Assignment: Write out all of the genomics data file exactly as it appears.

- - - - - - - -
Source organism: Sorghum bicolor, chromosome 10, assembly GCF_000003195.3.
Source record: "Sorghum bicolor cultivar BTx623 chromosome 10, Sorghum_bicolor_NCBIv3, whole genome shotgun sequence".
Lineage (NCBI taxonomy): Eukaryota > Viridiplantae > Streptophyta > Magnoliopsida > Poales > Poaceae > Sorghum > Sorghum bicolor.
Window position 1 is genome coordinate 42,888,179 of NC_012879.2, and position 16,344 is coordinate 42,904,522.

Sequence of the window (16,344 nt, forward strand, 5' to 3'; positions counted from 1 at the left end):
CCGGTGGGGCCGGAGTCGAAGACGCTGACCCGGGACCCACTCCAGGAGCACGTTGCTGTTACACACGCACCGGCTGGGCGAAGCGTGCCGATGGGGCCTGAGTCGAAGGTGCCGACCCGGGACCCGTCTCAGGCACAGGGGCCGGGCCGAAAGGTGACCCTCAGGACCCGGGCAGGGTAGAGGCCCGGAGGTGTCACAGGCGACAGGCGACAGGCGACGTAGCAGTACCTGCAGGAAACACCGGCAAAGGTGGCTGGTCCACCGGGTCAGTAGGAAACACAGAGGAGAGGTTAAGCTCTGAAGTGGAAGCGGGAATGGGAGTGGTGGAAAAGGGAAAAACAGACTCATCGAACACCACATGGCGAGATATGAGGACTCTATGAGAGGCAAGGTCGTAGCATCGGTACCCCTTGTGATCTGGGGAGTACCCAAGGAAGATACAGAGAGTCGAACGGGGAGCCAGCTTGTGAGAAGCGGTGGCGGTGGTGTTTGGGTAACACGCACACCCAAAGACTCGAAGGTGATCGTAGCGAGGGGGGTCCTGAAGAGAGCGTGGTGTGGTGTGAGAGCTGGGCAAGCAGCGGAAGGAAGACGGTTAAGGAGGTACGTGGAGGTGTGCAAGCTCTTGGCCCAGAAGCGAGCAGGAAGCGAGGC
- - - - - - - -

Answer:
Source organism: Sorghum bicolor, chromosome 10, assembly GCF_000003195.3.
Source record: "Sorghum bicolor cultivar BTx623 chromosome 10, Sorghum_bicolor_NCBIv3, whole genome shotgun sequence".
Lineage (NCBI taxonomy): Eukaryota > Viridiplantae > Streptophyta > Magnoliopsida > Poales > Poaceae > Sorghum > Sorghum bicolor.
Window position 1 is genome coordinate 42,888,179 of NC_012879.2, and position 16,344 is coordinate 42,904,522.

Sequence of the window (16,344 nt, forward strand, 5' to 3'; positions counted from 1 at the left end):
CCGGTGGGGCCGGAGTCGAAGACGCTGACCCGGGACCCACTCCAGGAGCACGTTGCTGTTACACACGCACCGGCTGGGCGAAGCGTGCCGATGGGGCCTGAGTCGAAGGTGCCGACCCGGGACCCGTCTCAGGCACAGGGGCCGGGCCGAAAGGTGACCCTCAGGACCCGGGCAGGGTAGAGGCCCGGAGGTGTCACAGGCGACAGGCGACAGGCGACGTAGCAGTACCTGCAGGAAACACCGGCAAAGGTGGCTGGTCCACCGGGTCAGTAGGAAACACAGAGGAGAGGTTAAGCTCTGAAGTGGAAGCGGGAATGGGAGTGGTGGAAAAGGGAAAAACAGACTCATCGAACACCACATGGCGAGATATGAGGACTCTATGAGAGGCAAGGTCGTAGCATCGGTACCCCTTGTGATCTGGGGAGTACCCAAGGAAGATACAGAGAGTCGAACGGGGAGCCAGCTTGTGAGAAGCGGTGGCGGTGGTGTTTGGGTAACACGCACACCCAAAGACTCGAAGGTGATCGTAGCGAGGGGGGTCCTGAAGAGAGCGTGGTGTGGTGTGAGAGCTGGGCAAGCAGCGGAAGGAAGACGGTTAAGGAGGTACGTGGAGGTGTGCAAGCTCTTGGCCCAGAAGCGAGCAGGAAGCGAGGC